Florida AG – Gun Purchases Can Be Denied Without Judicial Review

Florida AG – Gun Purchases Can Be Denied Without Judicial Review

In a pending legal case of LEONARDO LYNCH v. FLORIDA DEPARTMENT OF LAW ENFORCEMENT the Florida Attorny General Ashley Moody argued that the Florida Department Of Law Enforcement does not have to provide any evidence or proof and should not be questioned when it denies anyone their right to purchase firearms.

When a firearm is purchased, FDLE runs a background check against the National Instant Check System (NICS). If someone is flagged in the NICS system as having a potentially disqualifying history, Florida Department Of Law Enforcement (FDLE) is required to obtain proof that the NICS flag is valid. Some anti-Second Amendment states refuse to cooperate with FDLE by providing records and enter many people into NICS who are not federally disqualified from firearm ownership.

Florida Department Of Law Enforcement is the Point of Contact for NICS in Florida.

Mr Lynch is an Active Duty U.S. Navy Sailor stationed in Florida who FDLE has denied the right to purchase a firearm based solely on an unproven NICS flag placed by the State of New York.

Florida Carry is not a party to this case but is watching it closely.

Summary of the Florida Attorney General’s Official Position (embedded below) on the Purchase of Firearms:

1. The Florida Department of Law Enforcement (FDLE) should not be required to produce any evidence or proof that an individual is a prohibited person prior to the denial of a constitutional right.

2. The Court should accept FDLE’s statement that a person is prohibited from purchasing firearms without any evidence to support FDLE’s claim.

3. FDLE can allege that a person is prohibited from purchasing firearms and is not required to offer any evidence that the purchaser is prohibited.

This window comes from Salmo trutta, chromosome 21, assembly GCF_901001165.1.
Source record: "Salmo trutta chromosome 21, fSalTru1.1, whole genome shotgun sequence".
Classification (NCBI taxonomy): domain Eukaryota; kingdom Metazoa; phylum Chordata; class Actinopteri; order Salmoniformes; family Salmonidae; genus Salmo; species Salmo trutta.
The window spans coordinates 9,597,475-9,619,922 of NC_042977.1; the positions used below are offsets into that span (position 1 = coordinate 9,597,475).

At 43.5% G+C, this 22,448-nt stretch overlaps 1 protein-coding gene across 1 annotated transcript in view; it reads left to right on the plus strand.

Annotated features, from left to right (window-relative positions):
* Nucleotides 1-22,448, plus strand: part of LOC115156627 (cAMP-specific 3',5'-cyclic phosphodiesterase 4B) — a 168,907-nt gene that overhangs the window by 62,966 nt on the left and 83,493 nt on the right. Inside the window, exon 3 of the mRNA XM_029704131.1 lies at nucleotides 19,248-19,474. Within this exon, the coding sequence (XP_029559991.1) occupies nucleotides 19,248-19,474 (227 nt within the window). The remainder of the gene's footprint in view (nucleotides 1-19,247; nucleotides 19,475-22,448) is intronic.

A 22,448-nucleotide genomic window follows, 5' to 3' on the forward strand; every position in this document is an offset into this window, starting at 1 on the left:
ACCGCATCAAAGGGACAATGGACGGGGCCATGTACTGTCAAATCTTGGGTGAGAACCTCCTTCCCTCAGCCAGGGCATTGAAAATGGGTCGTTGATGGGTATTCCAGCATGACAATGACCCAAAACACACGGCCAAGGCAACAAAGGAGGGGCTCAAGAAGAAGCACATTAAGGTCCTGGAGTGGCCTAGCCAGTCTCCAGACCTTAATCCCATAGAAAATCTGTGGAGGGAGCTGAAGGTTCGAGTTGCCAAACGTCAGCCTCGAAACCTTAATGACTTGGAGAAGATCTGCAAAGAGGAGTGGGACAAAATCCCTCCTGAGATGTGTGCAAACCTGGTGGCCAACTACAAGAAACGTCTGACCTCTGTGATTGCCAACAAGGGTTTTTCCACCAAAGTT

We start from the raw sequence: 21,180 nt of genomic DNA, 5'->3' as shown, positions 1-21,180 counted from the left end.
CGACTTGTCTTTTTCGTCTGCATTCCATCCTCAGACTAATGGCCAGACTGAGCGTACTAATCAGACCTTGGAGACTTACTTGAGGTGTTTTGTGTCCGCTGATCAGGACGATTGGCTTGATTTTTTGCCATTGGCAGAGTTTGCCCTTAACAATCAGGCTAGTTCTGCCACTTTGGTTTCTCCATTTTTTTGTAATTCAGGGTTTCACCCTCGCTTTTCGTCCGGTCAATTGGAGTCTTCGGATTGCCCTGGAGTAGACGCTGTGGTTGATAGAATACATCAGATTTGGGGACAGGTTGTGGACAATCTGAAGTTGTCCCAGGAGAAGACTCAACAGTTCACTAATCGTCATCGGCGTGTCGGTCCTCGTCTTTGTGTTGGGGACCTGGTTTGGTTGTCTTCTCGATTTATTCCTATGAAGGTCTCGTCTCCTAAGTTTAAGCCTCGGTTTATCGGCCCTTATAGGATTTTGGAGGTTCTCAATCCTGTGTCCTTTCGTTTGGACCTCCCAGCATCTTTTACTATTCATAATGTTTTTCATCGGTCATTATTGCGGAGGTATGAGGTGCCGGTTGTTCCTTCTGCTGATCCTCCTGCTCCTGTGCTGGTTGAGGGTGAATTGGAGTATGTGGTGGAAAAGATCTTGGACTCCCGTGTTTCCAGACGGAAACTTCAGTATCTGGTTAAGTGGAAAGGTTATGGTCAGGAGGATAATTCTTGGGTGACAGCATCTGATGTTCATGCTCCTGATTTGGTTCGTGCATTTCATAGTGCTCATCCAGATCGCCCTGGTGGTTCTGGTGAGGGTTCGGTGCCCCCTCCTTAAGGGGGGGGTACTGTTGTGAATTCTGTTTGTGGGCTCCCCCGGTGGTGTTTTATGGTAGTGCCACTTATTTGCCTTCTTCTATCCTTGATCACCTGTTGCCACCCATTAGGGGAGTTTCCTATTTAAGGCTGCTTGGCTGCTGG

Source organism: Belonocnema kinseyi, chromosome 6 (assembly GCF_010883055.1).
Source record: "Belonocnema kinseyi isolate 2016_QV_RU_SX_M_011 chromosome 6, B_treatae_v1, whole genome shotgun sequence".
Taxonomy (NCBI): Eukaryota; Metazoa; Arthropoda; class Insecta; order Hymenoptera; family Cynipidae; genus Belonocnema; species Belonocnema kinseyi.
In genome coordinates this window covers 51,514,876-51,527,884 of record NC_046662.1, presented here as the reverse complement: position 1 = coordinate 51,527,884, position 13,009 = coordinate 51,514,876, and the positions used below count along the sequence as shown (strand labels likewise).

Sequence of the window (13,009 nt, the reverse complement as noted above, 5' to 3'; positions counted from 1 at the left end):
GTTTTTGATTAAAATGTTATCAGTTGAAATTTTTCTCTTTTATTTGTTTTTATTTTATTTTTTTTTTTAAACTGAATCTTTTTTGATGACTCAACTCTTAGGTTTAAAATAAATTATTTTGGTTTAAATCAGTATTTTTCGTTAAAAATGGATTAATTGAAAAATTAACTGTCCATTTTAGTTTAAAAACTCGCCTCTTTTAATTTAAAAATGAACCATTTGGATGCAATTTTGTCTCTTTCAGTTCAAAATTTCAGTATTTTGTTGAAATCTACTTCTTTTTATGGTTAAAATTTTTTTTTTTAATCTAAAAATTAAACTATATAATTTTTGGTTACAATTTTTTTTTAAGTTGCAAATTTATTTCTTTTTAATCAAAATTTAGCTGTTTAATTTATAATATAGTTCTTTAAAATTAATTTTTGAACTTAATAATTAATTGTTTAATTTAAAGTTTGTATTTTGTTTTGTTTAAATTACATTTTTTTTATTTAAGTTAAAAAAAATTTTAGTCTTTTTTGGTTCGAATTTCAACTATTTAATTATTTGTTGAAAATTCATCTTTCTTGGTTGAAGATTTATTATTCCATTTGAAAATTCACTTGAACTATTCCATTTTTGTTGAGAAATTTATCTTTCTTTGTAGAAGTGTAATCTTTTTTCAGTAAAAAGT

4. FDLE has full discretion as to whether a purchase denial is final, and the courts have no authority to require FDLE to issue a final decision, even almost a year later.

5. If a purchaser does have a right to the entry of a final decision by FDLE through mandamus the 1st DCA should exercise discretion and refuse to compel a final decision in this case because NY law prevents FDLE from obtaining proof of FDLE’s claims.

6. Compelling FDLE to render a final decision and granting appellate review would force FDLE to give purchasers an approval when FDLE is unable to prove they are actually a prohibited person.

7. A purchaser prohibited by FDLE cannot require FDLE to render a final decision that would be subject to judicial review.

8. A purchaser that FDLE claims is prohibited has no right to appellate judicial review of FDLE’s decision in a Florida court.

9. A purchaser has an obligation to prove they are not a prohibited person even though FDLE has offered no evidence or documentation that the individual is actually prohibited.

10. A mental health record (that no evidence has been produced even exist) is a criminal history record. Despite a prior AG opinion regarding Florida's mental health law stating that mental health issues should not be treated as criminal cases.

11. FDLE’s statutory authority to create rules for review of criminal history records applies to records that are not criminal history records as defined by Florida law.

12. The specific authority under the Brady Act to bring an action against a denying agency does not apply to a purchaser seeking appellate review of an FDLE denial.

13. FDLE is not subject to the Florida Administrative Procedures Act (APA) when it denies a person the fundamental right to purchase a firearm.

14. A person seeking to purchase a firearm is similar to a criminal seeking to seal or expunge their record.

15. Because the Legislature gave an express right to Concealed Weapon and Firearm License (CWFL) applicants to seek review under the APA, but did not give that express right to denied purchasers, the purchaser has no rights under the APA.

Sean Caranna | Executive Director
Florida Carry, Inc.

 

Source: https://www.ammoland.com/2019/09/fl-ag-moody-gun-purchases-can-be-denied...